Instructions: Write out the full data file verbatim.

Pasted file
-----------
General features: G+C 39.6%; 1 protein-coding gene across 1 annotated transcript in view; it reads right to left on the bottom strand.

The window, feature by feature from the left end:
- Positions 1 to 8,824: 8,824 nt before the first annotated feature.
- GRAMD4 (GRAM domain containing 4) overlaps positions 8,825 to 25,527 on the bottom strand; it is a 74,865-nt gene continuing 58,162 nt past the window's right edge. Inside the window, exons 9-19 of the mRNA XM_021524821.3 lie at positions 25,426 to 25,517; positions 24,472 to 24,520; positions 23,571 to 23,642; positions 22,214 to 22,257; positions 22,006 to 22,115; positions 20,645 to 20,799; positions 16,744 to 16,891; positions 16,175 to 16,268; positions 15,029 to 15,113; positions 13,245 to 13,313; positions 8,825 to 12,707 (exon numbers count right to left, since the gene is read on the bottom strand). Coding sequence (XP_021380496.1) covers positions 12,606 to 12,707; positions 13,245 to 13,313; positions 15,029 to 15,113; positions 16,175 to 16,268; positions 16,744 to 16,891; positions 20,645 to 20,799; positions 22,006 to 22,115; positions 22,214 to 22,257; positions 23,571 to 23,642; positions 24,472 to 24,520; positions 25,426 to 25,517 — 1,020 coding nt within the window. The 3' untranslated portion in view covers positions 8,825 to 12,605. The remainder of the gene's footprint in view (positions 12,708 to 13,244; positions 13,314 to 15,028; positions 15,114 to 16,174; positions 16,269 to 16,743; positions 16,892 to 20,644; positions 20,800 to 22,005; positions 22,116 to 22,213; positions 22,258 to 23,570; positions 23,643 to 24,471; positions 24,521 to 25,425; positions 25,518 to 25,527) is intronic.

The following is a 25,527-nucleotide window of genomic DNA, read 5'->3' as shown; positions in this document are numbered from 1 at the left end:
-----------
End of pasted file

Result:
General features: G+C 39.6%; 1 protein-coding gene across 1 annotated transcript in view; it reads right to left on the bottom strand.

The window, feature by feature from the left end:
- Positions 1 to 8,824: 8,824 nt before the first annotated feature.
- GRAMD4 (GRAM domain containing 4) overlaps positions 8,825 to 25,527 on the bottom strand; it is a 74,865-nt gene continuing 58,162 nt past the window's right edge. Inside the window, exons 9-19 of the mRNA XM_021524821.3 lie at positions 25,426 to 25,517; positions 24,472 to 24,520; positions 23,571 to 23,642; positions 22,214 to 22,257; positions 22,006 to 22,115; positions 20,645 to 20,799; positions 16,744 to 16,891; positions 16,175 to 16,268; positions 15,029 to 15,113; positions 13,245 to 13,313; positions 8,825 to 12,707 (exon numbers count right to left, since the gene is read on the bottom strand). Coding sequence (XP_021380496.1) covers positions 12,606 to 12,707; positions 13,245 to 13,313; positions 15,029 to 15,113; positions 16,175 to 16,268; positions 16,744 to 16,891; positions 20,645 to 20,799; positions 22,006 to 22,115; positions 22,214 to 22,257; positions 23,571 to 23,642; positions 24,472 to 24,520; positions 25,426 to 25,517 — 1,020 coding nt within the window. The 3' untranslated portion in view covers positions 8,825 to 12,605. The remainder of the gene's footprint in view (positions 12,708 to 13,244; positions 13,314 to 15,028; positions 15,114 to 16,174; positions 16,269 to 16,743; positions 16,892 to 20,644; positions 20,800 to 22,005; positions 22,116 to 22,213; positions 22,258 to 23,570; positions 23,643 to 24,471; positions 24,521 to 25,425; positions 25,518 to 25,527) is intronic.

The following is a 25,527-nucleotide window of genomic DNA, read 5'->3' as shown; positions in this document are numbered from 1 at the left end: